You ready for the hottest of all hot takes? I don't think Stephen Curry -- he of NBA superstardom, soul-melting shot selections, fire-emojis-sprung-to-life on the basketball court, face of the league, fifth most famous person in the world -- is having a good NBA Finals experience. (Also, how dope would it be if he had someone on hand to introduce him at press conferences and at publicity events with hella titles, a la Daenerys. I would fully support this.)
I can see it now!
Wearing a full length, hooded brown robe, Raymond Ridder stands erect before the assembled media horde. He rapts curtly upon the floor with a huge, oaken staff. The room falls instantly silent.
"Ahem!" begins Raymond. "Ladies and gentlemen, take your seats. Take your seats." The sound of rustling, swishing robes fills the room. The lights dim. Curry emerges from behind a curtain and takes his seat at the podium. A single, gentle white light focuses on his face. He smiles benevolently at the assembled members of the media.
Raymond clears his throat again. "Ladies and gentlemen, I give you Wardell Stephen Curry, first of his name, he of NBA superstardom, soul-melting shot selections, fire-emojis-sprung-to-life on the basketball court, face of the league, fifth most famous person in the world."
Raymond takes a deep breath, "He will answer approximately three, perhaps four of your questions. And," a small smile crosses his lips, "you may begin."
But, the point is currently mute, as Curry has played like a giant dumpster fire up through the first three games of the Finals. Here are some un-fun facts:
1.) Curry is averaging more turnovers per game than assists. (5 turnovers/game, 4.3 assists/gm). Yikes.
2.) After averaging 30 points/game in the regular season, Curry has scored 48 total points through the first three games of the Finals. This is not only bad, it is also the worst point total through three Finals games ever for a 30 ppg player.
3.) This kinda summed it up.
4.) Dammit, also this.
Stephen Curry scored two total points in the first half of last night's game. He seemed off, he seemed like he was preoccupied and not totally invested. I know that's a harsh thing to say, especially writing this from NYC, thousands of miles removed from the action. But his body language was just not that of "Steph Curry, World Ender." I wrote about this last night as well, but at one point, Steve Kerr yanked him from the game after a particularly horrid series of possessions. Curry walked over, took a seat next to Kerr, obviously displeased. His eyes were squinted, he seemed to be staring into a faraway universe.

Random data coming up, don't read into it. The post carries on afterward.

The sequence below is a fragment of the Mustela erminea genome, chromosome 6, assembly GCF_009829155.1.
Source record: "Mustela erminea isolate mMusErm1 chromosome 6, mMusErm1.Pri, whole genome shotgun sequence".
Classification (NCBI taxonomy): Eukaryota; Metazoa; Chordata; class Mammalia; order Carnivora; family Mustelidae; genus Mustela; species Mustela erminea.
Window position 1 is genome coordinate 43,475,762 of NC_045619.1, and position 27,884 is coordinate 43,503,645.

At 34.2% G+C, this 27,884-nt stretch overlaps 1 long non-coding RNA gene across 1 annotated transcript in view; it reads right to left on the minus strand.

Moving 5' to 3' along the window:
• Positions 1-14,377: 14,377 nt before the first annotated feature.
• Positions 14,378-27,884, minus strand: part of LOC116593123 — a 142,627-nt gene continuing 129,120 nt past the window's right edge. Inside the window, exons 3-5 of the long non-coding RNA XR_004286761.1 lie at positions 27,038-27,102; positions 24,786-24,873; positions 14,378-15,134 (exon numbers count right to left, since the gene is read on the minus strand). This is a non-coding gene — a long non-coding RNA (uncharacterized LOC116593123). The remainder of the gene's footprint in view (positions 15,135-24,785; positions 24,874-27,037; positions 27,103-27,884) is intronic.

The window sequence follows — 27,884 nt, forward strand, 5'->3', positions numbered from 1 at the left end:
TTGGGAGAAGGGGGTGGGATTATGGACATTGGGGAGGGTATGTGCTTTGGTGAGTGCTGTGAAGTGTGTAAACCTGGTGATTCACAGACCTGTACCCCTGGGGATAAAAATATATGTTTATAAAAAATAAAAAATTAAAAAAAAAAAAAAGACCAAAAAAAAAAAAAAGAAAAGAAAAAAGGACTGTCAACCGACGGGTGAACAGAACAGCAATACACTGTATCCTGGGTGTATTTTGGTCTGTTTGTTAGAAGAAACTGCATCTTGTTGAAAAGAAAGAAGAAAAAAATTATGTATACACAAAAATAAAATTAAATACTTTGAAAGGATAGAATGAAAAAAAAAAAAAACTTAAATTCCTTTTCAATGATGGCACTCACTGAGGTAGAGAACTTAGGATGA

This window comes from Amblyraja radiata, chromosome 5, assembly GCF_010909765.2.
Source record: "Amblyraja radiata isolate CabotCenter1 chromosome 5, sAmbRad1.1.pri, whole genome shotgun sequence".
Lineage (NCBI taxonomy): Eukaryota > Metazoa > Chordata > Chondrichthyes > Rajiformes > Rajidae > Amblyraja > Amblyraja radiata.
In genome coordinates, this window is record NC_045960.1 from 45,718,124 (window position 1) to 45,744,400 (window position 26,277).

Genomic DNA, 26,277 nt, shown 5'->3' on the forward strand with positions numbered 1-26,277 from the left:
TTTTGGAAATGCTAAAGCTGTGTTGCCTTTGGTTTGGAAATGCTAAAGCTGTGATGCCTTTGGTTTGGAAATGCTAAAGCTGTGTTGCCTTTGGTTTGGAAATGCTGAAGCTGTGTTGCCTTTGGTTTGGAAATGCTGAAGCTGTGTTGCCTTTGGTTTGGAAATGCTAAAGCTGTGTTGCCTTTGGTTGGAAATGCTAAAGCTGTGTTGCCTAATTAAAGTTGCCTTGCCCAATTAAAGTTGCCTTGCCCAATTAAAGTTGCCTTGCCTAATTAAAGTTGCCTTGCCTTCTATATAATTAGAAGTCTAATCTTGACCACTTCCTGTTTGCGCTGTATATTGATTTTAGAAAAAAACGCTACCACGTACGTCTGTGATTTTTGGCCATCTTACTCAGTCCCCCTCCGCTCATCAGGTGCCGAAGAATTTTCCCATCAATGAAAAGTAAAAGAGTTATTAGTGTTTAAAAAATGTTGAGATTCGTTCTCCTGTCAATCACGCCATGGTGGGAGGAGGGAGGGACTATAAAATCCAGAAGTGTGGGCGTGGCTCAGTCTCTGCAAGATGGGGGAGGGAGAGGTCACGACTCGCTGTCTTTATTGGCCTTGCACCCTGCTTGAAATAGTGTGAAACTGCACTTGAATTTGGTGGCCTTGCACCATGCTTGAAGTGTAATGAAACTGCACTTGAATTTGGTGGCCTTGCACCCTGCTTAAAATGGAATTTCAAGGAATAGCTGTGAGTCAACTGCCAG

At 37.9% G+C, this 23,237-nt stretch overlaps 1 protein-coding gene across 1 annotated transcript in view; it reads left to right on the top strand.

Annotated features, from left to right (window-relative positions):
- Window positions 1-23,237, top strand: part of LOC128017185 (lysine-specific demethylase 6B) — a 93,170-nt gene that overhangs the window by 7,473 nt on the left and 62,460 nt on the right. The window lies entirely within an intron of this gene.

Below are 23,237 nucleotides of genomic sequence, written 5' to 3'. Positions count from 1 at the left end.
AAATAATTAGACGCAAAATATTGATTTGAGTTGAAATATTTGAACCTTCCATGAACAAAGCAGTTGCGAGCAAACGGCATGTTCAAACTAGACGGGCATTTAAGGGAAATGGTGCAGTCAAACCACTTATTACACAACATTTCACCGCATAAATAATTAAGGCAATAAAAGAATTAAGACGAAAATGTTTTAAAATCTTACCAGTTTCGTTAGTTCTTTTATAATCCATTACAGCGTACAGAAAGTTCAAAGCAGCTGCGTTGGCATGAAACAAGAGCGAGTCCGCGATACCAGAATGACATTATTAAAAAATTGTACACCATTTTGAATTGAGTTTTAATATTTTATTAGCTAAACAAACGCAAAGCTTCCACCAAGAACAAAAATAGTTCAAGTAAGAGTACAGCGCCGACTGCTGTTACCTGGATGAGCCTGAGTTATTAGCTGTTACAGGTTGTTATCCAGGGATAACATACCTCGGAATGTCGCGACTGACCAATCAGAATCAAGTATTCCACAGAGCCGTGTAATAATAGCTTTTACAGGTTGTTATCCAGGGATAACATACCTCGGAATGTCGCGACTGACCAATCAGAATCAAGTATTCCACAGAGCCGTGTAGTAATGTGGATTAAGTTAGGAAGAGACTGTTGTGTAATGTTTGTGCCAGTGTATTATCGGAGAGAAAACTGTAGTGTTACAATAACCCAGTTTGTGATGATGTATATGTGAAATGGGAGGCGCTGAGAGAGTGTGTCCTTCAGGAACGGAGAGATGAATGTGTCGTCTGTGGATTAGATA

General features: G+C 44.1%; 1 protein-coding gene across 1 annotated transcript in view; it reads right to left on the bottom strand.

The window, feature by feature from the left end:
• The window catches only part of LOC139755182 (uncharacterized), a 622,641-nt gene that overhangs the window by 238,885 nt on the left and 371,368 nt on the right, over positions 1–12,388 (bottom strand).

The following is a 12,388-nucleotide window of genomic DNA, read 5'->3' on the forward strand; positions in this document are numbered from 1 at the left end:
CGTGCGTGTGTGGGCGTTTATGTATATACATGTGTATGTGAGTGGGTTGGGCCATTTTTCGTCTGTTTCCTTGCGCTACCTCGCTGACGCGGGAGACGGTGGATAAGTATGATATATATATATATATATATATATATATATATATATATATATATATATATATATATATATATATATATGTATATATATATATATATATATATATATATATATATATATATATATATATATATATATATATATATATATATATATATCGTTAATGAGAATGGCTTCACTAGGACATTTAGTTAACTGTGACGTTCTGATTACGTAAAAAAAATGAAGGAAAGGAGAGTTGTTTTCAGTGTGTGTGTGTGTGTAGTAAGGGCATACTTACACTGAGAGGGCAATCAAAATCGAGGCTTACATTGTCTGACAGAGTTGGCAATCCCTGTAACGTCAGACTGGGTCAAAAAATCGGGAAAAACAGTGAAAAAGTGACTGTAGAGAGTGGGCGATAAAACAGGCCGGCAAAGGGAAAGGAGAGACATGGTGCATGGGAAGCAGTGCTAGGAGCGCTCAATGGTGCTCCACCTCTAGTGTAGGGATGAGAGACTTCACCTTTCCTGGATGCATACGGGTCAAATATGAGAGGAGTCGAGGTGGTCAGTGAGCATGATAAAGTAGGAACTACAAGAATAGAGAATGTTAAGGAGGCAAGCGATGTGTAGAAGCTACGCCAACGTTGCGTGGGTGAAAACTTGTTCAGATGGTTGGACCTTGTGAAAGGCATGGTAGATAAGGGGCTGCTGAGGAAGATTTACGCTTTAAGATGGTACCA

"YOU OKAY?!" Kerr yelled at him. Of course, it's a simple question, but in the moment, and with Kerr's fiery body language, it felt like a challenge. The type of thing someone says to you right before they challenge you to a fight. You've wandered too far, wandered onto some strange block, and someone is there to challenge your onwards progression. "YOU GOOD, BRO?"
Curry merely nodded, seemed to almost not hear Kerr. He was too wrapped up in his own struggles. Physical, mental, who can say? All we can do is speculate on what we see with our own two eyes. And the eye test has not been particularly kind to Curry through the NBA Finals' first three games. His normal swagger is missing, his shot seems unbalanced. The first two games it didn't matter because, well, first there was Shaun Livingston to save the day, and then there was a ginormous blowout. Curry wasn't playing well? So what? The Warriors were so vastly superior to their opponent that it wouldn't matter. Curry wouldn't win the Finals MVP (again), but as long as the team came out on top it wouldn't matter.
But now, the Cavaliers have reintroduced themselves to the world. After suffering a massive blowout in Oakland in Game 2, they held serve and returned the service in kind.
The Warriors can't expect Livingston, Barbosa, and Mo Speights to carry this series. Nor should those players be required to do such heavy lifting. At some point, they are going to need Draymond Green, Klay Thompson, and most importantly Stephen Curry to play like the All Stars they are. As simplistic as it sounds, Curry's unanimous MVP award won't have quite the same luster if he continues to no-show on the NBA's largest stage. Warriors fans and the NBA at-large give Curry a wide berth. If LeBron had only scored two points in the first half, and his team had gotten blown out by 30 points, we'd be lambasting him. It's completely unfair, sure, but for whatever reason, that's the world we live in. Curry -- due to his good looks, his innocent smile, his piousness, or his unorthodox size and game -- has so far been granted immunity from that type of scathing criticism. I'm not advocating that we turn this into a bigger deal than it needs to be, but I do think he will need to imprint his special brand of magic on this series. Preferably soon.
At some point he's going to have to step up and take over.
Otherwise we may be going seven, again.